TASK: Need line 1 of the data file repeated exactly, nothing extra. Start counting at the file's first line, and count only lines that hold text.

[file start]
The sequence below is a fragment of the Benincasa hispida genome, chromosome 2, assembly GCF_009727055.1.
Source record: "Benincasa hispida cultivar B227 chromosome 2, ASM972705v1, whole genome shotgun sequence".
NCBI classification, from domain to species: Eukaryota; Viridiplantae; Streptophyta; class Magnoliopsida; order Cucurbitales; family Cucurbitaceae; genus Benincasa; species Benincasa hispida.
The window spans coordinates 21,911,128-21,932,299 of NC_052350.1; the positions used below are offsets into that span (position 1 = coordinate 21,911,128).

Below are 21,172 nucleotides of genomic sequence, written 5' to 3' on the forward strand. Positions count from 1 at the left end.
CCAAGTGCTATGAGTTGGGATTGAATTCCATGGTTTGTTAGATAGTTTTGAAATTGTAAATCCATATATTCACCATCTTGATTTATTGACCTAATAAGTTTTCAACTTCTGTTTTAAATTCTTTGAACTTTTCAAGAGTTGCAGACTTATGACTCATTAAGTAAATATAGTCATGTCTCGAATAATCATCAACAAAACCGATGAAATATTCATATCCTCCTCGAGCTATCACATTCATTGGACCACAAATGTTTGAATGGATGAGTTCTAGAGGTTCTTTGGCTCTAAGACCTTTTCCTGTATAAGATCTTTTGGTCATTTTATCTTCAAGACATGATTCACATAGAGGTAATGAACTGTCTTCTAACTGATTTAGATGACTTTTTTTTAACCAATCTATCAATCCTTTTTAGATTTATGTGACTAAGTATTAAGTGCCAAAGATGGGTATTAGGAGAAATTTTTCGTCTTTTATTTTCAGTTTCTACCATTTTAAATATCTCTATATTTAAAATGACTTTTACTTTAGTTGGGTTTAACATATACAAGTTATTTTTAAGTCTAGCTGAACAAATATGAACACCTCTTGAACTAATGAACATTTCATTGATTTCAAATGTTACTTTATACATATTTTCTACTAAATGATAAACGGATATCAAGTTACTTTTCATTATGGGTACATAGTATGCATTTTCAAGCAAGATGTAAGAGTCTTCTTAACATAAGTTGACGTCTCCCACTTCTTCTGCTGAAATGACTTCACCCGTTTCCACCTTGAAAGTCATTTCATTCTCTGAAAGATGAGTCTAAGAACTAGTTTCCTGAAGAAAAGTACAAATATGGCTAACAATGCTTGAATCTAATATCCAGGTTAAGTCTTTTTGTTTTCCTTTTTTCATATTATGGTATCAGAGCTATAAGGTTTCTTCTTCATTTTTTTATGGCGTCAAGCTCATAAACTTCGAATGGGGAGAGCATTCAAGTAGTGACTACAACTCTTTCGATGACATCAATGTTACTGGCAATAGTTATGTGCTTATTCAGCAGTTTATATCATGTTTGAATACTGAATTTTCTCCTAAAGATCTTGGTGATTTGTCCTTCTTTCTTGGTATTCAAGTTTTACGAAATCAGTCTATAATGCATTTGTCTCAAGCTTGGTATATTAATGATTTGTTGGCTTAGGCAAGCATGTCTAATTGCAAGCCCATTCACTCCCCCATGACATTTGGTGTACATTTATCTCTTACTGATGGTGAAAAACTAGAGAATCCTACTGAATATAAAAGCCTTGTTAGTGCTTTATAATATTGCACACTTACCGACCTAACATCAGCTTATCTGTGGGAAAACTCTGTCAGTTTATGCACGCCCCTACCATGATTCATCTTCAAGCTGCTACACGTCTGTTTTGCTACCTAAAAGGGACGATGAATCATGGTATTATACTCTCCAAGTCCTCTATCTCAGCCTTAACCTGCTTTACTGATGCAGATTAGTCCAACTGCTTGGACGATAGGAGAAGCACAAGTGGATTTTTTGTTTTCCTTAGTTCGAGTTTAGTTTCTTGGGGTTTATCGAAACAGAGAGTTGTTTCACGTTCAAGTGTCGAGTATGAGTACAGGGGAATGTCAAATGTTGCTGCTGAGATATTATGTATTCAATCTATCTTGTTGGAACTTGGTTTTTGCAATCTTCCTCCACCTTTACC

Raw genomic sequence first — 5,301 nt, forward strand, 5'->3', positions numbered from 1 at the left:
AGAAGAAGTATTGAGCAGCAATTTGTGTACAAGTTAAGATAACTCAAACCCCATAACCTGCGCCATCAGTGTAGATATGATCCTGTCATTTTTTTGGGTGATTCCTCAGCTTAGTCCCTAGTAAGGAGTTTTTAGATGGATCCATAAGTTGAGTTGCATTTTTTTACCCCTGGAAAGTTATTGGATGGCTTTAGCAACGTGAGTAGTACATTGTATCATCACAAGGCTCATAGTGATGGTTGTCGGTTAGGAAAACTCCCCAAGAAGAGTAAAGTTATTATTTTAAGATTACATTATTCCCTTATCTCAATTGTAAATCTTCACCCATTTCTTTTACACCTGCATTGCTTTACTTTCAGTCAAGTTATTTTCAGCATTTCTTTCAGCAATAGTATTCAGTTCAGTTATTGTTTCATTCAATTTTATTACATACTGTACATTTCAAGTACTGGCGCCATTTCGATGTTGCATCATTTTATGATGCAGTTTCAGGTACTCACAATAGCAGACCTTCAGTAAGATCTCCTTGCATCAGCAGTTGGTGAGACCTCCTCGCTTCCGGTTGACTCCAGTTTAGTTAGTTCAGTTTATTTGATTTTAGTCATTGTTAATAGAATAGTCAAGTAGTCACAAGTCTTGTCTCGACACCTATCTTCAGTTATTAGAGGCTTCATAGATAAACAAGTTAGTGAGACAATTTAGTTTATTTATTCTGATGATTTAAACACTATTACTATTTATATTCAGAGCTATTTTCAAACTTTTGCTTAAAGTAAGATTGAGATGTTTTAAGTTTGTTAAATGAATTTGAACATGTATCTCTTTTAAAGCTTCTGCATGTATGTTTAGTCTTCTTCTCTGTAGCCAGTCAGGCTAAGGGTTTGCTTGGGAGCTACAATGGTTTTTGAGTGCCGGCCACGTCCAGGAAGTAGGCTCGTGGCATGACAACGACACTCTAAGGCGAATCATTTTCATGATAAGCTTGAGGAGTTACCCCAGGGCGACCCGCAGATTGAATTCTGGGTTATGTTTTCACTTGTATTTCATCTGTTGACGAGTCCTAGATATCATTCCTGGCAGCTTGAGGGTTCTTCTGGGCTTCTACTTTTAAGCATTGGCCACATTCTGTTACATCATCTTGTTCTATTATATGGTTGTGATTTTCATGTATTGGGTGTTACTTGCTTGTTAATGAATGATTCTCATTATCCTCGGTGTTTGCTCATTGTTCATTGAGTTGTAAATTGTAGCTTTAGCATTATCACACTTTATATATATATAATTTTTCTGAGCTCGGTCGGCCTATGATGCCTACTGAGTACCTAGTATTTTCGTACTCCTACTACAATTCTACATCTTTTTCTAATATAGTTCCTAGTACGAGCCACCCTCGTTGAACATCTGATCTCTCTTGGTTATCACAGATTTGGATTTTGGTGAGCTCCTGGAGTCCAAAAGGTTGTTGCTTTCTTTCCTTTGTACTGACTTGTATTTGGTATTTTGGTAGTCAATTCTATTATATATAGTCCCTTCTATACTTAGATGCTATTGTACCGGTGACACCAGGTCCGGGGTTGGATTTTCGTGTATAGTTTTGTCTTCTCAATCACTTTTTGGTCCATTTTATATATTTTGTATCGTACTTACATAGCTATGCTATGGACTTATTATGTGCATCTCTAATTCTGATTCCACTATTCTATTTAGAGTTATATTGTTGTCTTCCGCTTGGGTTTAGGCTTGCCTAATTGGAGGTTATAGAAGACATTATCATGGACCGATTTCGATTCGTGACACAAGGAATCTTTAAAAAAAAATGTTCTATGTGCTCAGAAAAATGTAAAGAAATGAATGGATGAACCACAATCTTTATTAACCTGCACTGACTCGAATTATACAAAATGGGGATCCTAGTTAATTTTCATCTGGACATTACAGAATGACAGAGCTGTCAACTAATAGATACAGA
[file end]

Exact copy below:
The sequence below is a fragment of the Benincasa hispida genome, chromosome 2, assembly GCF_009727055.1.